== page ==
FXS results from an expanded CGG triplet repeat expansion resulting in methylation and transcriptional silencing of the Fragile X Mental Retardation 1 gene and transcriptional silencing of the Fragile X Mental Retardation Protein (FMRP). FMRP is known to be an RNA binding protein responsible for translational control of hundreds of genes involved in various functions including, but not limited to, intracellular and synaptic signalling. Of the many genes known to be regulated by FMRP, the gamma-aminobutyric acid receptor A (GABA(A)) is gaining attention as a potential pharmacotherapy target for the treatment of FXS. Mounting evidence suggests decreased expression and functioning of GABA(A) is intimately involved in the pathophysiology of FXS. Non-selective GABA(A) agonism in animal models of FXS has been associated with the normalization of morphological features, GABA(A) expression, and some behavior. One down side of the nonselective nature of these agents is the increased likelihood of unwanted side-effects, such as sedation and dulling of cognition, which could impeded the long-term use of non-selective GABA(A) agonist pharmacotherapy in FXS. Benzodiazepines act as potent non-selective agonists across GABA(A) receptor subunits alpha 1, alpha 2, alpha 3, and alpha 5. Therefore, use of benzodiazepines is often limited in FXS given concerns over drug tolerability rooted in the sedating and potentially cognitively dulling features of this drug class. The sedating and amnesic effects of benzodiazepines are due to effects at alpha1 and alpha 5 subunit containing receptors, respectively.

Recent pre-clinical findings in Fragile X Syndrome knockout animal models have led to targeted treatment development efforts in this field. To date, drug development focused on metabotropic glutamate receptor type 5 (mGluR5) antagonists and a gamma-aminobutyric acid receptor B (GABA(B)) agonist have not been marked by a robust, universal drug effect. In both mGluR5 and GABA(B) human trials to date, only subsets of persons with FXS have potentially shown response with treatment but larger studies have failed to demonstrate efficacy over placebo. Given these finding, there is a clear need to explore unique mechanisms of treatment in this field. Increasing evidence has pointed to dysregulation of GABA(A) receptor (GABA(A)) neurotransmission in the pathophysiology of FXS. Among potential targets of drug therapy in FXS, modulation of GABA(A) activity, in particular selective agonism, remains largely unexplored in humans with FXS. Preclinical data implicating GABA(A) dysregulation in FXS includes evidence that Fragile X Mental Retardation Protein (FMRP) transcriptionally regulates GABA(A) receptor subunit RNA expression with reductions in GABA(A) receptor mRNA noted in FXS KO mice lacking FMRP, Additionally, GABA(A) receptor expression has been shown to be significantly down regulated in a number of brain regions in FXS KO mice that are important for behavior including the hippocampus and amygdala. In animal models of FXS, non-selective or extrasynaptic GABA(A) agonism has shown significant promise as a pharmacotherapy target. Regarding preclinical treatment, study of the GABA(A) agonist in FXS, alphaxalone, a neuroactive steroid with multiple potential pharmacodynamics effect including modulation of nicotinic acetylcholine receptors, activation of chloride channels, and non-selective GABA(A) agonism, was associated with reductions in anxiety and rescue of audiogenic seizures in FXS KO mice. Also in FXS KO mice, the GABA(A) extrasynaptic δ-subunit agonist gaboxadol restored neuron excitability deficits in the amygdala, reduced hyperactivity, and reduced prepulse inhibition (PPI) alterations. No studies published to date have assessed GABA(A) modulation via a specific alpha 2,3 partial agonist.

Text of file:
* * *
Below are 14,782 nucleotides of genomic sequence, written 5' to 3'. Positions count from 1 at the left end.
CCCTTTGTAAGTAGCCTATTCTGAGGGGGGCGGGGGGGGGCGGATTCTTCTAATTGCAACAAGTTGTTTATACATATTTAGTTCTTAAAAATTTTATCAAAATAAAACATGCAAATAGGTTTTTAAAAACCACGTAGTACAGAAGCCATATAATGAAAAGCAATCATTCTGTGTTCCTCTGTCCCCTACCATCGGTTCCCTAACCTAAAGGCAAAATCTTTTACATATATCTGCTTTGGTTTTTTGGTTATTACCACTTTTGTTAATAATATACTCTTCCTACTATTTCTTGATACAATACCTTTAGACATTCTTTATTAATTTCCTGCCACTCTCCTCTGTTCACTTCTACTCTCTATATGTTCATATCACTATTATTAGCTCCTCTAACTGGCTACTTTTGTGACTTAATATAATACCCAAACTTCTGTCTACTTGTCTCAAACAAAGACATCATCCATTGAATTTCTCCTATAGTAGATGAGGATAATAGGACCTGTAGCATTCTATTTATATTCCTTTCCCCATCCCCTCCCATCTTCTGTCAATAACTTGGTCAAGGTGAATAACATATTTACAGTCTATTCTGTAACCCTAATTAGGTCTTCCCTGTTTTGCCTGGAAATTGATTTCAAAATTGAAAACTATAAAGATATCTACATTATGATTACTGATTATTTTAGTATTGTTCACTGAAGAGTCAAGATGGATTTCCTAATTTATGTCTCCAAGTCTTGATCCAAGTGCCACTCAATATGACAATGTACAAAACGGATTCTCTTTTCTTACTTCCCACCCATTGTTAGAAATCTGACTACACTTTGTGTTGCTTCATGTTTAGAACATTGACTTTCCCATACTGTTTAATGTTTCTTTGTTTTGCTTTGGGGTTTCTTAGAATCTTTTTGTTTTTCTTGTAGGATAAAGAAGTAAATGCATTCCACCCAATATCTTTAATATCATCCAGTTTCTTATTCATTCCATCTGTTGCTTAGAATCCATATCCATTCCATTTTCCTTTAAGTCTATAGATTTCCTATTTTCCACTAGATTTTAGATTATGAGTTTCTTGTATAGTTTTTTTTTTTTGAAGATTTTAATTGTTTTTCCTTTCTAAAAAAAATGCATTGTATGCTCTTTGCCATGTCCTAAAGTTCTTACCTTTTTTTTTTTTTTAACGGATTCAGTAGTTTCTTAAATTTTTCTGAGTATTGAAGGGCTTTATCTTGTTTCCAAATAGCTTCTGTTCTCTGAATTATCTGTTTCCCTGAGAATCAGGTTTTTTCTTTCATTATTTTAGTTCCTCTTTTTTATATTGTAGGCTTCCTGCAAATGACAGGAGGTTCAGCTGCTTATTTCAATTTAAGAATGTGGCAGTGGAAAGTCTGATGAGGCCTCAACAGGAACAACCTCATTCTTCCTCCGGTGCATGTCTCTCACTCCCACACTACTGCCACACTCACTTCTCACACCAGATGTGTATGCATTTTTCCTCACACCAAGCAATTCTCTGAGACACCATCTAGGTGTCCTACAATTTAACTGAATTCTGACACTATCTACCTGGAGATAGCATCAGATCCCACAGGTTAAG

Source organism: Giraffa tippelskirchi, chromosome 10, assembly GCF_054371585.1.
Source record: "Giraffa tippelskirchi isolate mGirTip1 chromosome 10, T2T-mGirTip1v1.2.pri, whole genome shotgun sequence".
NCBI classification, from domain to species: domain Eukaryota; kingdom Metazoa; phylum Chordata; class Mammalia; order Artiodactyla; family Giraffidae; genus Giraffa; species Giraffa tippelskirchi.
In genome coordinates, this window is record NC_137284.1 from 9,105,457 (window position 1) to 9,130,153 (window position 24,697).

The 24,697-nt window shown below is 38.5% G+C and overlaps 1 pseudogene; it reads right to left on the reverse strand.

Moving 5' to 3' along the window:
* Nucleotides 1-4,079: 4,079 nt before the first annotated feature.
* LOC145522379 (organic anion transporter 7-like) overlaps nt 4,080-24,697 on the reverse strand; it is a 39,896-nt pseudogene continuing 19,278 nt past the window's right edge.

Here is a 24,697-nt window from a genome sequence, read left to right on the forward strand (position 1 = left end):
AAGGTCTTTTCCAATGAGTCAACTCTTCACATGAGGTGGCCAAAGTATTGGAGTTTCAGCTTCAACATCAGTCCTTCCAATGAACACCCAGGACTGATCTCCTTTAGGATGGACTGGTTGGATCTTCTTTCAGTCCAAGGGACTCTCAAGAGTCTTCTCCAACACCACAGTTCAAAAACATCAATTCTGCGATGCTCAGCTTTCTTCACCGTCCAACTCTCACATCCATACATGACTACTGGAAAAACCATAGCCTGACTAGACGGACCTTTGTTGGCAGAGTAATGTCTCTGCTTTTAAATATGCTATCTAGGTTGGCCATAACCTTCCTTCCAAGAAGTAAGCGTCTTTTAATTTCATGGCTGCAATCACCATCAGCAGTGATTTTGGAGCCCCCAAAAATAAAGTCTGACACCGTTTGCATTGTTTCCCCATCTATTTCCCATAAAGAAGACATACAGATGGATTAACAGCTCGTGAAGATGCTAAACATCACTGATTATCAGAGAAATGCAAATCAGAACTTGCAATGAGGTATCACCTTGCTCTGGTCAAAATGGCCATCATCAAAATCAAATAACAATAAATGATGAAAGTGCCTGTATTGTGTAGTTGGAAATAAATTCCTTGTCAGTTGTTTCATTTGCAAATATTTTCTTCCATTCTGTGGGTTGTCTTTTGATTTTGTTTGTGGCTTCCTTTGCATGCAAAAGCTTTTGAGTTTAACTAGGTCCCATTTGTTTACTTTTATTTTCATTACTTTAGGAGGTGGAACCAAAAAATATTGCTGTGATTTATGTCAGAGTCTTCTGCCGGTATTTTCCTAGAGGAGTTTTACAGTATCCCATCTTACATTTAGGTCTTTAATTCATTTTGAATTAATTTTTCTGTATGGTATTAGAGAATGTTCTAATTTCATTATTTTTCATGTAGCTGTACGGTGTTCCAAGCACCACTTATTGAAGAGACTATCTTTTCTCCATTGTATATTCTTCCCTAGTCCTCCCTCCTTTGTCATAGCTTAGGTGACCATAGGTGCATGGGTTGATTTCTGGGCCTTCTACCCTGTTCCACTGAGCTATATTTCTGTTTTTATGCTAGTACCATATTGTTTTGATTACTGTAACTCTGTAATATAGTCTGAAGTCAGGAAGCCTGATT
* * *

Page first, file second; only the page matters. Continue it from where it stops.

Given the limitations in available FDA approved GABA(A) focused treatments of FXS, Applicant has investigated a novel selective GABA(A) agonist in a mouse model of FXS. In one aspect, the novel agonist is a specific GABA(A) alpha2,3, partial agonist. In a further aspect, the compound is 4-amino-8-(2-fluoro-6-methoxy-phenyl)-N-propyl-cinnoline-3-carboxamide (“AZD7325”). Applicant has shown that, using the disclosed partial agonist, several key behavioral deficits in the Fmr1 KO mouse model are normalized or attenuated.

In one aspect, a method of alleviating or preventing one or more signs or symptoms of fragile X is disclosed. The method may comprise the step of administering to a subject in need thereof, a therapeutically effective amount of a GABA(A) alpha 2 and/or 3 partial agonist.

In one aspect, the GABA(A) alpha 2 and/or 3 agonist or partial agonist may act at the GABA(A) receptor site, and may have a lower binding affinity to and/or less efficacy of receptor activation at the GABA(A) alpha 1 subunit as compared to the binding affinity and/or receptor efficacy at the alpha 2 and/or alpha 3 subunit.

In one aspect, the GABA(A) alpha 2,3 agonist may be selected from